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WR Corey Fuller goes to Detroit and Denver tabbed lineman Vinston Painter in a span of three picks.
The Roanoke Times | File 2012
Receiver Corey Fuller (83) was one of two Hokies drafted on Saturday. Photo by Daniel Lin and shot on 11/08/2012.
The Roanoke Times | File 2012
Lineman Vinston Painter is the 173rd pick.
Saturday, April 27, 2013
Virginia Tech fans waited and waited and waited Saturday for one of their players to finally come off the board in the NFL Draft. Then, in a matter of minutes, two Hokies were gone.
The Detroit Lions picked Hokies wide receiver Corey Fuller and the Denver Broncos selected offensive tackle Vinston Painter in a span of three picks early in the sixth round.
It was the longest wait for the first Hokie to come off the board since 1993, the last time Virginia Tech didn’t have anyone selected. But it didn’t spoil the moment for either Fuller or Painter.
“It feels great. It’s hard to breathe right now,” Fuller said, an hour after he’d been selected. “I don’t know if I’m still dreaming or what.”
Fuller, the second-oldest of the four football-playing brothers from Baltimore who have attended or will attend Virginia Tech, had grown tired of watching on TV and walked outside for a break when he got a call from a Michigan phone number. It was Detroit coach Jim Schwartz.
Fuller hadn’t spoken with the Lions in the lead-up to the draft, but Schwartz coached Corey’s older brother, Vincent, as a defensive coordinator with Tennessee and later as head coach of Detroit.
“He was just saying that he’s been following me since high school,” Corey said. “He wants me to have the type of character that [Vincent] has, come in and work hard and do everything I can do to help out the team. ...
“I just know Detroit is a city where you roll your sleeves up and get to work. And that’s what I’m ready to do.”
It continues a meteoric rise for the 6-foot-2, 204-pound Fuller, who originally ran track at Kansas, transferred to Virginia Tech in 2010 to play football and didn’t emerge as a solid threat until his senior season, when he caught 43 passes for 815 yards and five touchdowns.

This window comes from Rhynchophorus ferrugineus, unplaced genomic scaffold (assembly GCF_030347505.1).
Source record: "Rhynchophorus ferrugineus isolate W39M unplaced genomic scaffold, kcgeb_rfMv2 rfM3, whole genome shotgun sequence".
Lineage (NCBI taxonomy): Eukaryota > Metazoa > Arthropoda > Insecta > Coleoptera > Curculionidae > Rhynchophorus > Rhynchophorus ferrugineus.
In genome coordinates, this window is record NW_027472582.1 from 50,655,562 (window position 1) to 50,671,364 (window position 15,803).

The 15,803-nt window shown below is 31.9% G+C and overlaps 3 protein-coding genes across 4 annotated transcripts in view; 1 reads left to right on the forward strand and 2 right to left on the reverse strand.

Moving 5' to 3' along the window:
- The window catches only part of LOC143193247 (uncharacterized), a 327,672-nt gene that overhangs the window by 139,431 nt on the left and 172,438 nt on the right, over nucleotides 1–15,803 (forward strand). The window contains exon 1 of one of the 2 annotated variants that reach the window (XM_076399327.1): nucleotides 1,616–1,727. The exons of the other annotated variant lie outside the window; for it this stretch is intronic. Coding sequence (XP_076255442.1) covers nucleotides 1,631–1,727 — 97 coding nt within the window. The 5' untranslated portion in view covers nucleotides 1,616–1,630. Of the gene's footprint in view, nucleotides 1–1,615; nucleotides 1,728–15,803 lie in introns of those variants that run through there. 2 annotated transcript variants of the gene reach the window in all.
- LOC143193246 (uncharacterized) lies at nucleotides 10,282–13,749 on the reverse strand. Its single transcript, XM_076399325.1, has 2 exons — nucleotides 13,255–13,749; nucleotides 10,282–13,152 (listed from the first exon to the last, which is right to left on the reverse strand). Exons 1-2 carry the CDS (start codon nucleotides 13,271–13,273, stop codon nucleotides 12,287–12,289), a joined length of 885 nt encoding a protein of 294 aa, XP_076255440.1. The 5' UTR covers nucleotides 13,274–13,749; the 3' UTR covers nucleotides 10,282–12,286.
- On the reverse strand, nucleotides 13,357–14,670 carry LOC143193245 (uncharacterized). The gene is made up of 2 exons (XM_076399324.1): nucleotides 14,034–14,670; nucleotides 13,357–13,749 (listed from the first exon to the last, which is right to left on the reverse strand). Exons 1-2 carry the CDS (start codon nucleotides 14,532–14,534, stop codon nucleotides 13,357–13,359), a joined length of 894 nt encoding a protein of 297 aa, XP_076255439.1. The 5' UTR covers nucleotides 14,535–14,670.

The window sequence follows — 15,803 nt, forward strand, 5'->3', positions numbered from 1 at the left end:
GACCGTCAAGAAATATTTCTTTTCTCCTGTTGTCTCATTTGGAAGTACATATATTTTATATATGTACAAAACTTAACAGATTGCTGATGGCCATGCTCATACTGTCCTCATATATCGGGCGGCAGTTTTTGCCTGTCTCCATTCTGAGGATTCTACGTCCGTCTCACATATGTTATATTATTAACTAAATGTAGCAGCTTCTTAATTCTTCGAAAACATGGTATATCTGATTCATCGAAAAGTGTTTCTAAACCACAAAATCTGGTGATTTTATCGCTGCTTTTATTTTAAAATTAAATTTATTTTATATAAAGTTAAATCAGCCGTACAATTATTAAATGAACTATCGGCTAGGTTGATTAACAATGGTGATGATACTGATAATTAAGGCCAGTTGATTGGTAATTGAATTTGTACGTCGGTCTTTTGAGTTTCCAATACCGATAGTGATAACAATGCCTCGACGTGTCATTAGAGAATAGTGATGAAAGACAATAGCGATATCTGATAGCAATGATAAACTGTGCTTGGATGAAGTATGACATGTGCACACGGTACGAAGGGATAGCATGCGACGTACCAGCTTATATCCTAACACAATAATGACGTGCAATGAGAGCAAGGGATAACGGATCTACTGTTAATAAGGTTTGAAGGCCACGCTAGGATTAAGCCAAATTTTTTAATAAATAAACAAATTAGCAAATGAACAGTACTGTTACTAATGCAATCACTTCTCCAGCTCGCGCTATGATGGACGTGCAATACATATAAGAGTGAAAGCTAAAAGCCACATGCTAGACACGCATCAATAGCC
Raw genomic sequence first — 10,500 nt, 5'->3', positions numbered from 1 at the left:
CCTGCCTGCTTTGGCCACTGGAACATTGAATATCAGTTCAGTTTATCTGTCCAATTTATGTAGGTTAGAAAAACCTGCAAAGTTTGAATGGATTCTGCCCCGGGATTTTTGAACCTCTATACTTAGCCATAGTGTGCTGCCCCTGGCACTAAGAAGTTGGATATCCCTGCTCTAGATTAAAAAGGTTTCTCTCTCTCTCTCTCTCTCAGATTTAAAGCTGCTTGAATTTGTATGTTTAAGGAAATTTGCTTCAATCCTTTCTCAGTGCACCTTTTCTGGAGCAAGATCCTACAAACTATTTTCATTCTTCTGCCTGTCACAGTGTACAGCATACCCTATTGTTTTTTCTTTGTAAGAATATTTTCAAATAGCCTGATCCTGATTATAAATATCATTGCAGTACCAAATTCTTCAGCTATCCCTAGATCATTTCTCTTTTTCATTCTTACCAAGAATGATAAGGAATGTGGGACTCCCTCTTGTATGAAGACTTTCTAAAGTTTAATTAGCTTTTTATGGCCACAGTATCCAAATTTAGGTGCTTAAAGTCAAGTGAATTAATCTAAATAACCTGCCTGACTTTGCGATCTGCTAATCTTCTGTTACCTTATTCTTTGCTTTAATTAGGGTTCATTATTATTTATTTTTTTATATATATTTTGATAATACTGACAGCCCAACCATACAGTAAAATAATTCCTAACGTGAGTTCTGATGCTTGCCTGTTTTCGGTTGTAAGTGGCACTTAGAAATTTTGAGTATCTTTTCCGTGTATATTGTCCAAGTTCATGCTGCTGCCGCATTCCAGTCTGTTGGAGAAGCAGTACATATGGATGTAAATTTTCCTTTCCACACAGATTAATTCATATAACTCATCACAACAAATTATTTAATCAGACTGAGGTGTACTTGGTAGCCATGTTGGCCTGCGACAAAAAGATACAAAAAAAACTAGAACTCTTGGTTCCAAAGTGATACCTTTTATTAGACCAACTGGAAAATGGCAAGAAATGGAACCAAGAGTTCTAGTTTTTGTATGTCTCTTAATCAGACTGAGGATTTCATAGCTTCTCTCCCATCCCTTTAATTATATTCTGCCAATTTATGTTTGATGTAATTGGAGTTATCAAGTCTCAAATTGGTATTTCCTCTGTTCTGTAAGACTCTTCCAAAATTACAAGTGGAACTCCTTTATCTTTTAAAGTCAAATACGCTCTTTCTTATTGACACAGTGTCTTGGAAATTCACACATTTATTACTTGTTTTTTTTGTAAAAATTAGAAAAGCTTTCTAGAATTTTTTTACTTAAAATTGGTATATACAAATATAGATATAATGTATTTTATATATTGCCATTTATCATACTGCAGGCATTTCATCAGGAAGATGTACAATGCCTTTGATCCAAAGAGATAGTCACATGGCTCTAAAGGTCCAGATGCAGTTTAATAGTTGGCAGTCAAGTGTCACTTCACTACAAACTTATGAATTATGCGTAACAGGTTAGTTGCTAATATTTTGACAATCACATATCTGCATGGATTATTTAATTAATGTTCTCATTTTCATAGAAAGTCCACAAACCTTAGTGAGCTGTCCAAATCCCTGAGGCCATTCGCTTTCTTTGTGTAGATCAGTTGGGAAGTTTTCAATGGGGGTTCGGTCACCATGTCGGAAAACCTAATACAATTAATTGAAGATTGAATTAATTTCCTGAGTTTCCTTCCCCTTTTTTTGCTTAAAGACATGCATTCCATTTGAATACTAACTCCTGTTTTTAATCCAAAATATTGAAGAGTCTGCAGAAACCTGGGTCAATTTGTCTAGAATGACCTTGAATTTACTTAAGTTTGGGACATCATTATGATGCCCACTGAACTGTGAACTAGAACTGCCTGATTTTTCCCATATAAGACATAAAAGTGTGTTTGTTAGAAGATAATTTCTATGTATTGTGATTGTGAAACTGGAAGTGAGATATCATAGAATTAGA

“This time last year, I would say even the start of the season this year, my mindset was hopefully I can get a shot at free agency, hopefully I can have a pretty decent year,” he said. “I came in when my name was called, I took advantage of it and now I’m here.”
Painter was selected two picks later at No. 173 overall, rising up draft boards after starting one year in college and turning in an impressive combine performance, where he put his size (6-4, 306), physical skills and football smarts on display.
“It’s just a big relief, man, I can tell you that much,” Painter said.
Once one of the top recruits in the state coming out of Maury High School in Norfolk, Painter bounced around several positions before settling in as a tackle. He started all 13 games at right tackle last year, earning honorable mention All-ACC honors by the coaches.
Denver was one of the teams he flew out to meet with after his pro day in March.
“I can’t really say that I got a serious feel that they would take me, but I definitely feel good about it,” Painter said. “It was nice. ... Looked like a good place to go to work.”
Painter talked to several members of the Broncos’ staff when he got the phone call. The third was John Elway, the Broncos’ Executive Vice President of Football Operations. Did he think his day would include talking to a football Hall of Famer?
“Naw,” he said with a laugh. “I don’t think that’s something that really crossed my mind.”
Several undrafted Hokies agreed to free agent deals Saturday night, including linebacker Bruce Taylor (Bengals), offensive tackle Nick Becton (Chargers), outside linebacker Alonzo Tweedy (Giants) and defensive tackle Antoine Hopkins (Steelers).
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